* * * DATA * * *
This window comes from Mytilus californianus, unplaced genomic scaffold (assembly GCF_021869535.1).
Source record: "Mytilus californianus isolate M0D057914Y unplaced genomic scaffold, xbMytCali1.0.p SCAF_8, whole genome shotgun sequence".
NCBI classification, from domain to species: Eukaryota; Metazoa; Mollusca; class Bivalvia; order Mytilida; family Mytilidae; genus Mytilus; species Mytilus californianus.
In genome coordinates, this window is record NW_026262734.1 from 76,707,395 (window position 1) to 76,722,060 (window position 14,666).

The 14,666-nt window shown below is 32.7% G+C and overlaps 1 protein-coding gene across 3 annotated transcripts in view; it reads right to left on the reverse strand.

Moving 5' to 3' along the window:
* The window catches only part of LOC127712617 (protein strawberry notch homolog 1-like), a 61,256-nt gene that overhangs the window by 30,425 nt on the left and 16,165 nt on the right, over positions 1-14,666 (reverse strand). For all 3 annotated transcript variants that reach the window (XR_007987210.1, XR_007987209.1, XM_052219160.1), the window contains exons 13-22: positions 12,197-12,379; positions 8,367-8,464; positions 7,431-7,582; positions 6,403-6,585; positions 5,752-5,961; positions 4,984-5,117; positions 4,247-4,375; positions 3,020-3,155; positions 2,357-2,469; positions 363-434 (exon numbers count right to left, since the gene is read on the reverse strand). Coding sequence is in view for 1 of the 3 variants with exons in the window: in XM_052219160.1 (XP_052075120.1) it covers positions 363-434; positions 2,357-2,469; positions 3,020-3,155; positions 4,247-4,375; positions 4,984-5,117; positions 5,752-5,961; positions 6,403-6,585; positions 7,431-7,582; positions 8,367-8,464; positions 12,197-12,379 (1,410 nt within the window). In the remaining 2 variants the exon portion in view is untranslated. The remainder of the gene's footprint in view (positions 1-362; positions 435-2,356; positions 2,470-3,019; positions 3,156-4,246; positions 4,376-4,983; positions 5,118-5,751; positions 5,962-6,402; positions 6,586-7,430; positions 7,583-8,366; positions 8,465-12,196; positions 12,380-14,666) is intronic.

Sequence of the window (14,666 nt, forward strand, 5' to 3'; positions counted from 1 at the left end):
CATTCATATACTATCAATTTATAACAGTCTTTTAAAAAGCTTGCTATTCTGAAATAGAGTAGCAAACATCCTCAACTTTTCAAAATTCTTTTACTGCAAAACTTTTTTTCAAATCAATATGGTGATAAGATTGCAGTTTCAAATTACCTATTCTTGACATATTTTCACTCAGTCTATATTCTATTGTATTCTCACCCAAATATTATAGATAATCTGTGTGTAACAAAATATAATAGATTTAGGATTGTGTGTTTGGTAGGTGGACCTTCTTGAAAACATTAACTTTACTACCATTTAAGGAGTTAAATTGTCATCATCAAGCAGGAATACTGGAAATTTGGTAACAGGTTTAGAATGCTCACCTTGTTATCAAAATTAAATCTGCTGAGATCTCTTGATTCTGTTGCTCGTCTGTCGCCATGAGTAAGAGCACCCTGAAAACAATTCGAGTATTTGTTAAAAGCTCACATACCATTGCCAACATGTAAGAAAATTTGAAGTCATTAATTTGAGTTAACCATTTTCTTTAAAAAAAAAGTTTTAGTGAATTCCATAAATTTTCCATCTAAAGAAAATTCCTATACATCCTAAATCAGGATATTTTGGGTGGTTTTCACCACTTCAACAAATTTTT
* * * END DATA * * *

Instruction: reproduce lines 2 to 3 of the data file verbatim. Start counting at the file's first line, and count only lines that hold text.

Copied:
Source record: "Mytilus californianus isolate M0D057914Y unplaced genomic scaffold, xbMytCali1.0.p SCAF_8, whole genome shotgun sequence".
NCBI classification, from domain to species: Eukaryota; Metazoa; Mollusca; class Bivalvia; order Mytilida; family Mytilidae; genus Mytilus; species Mytilus californianus.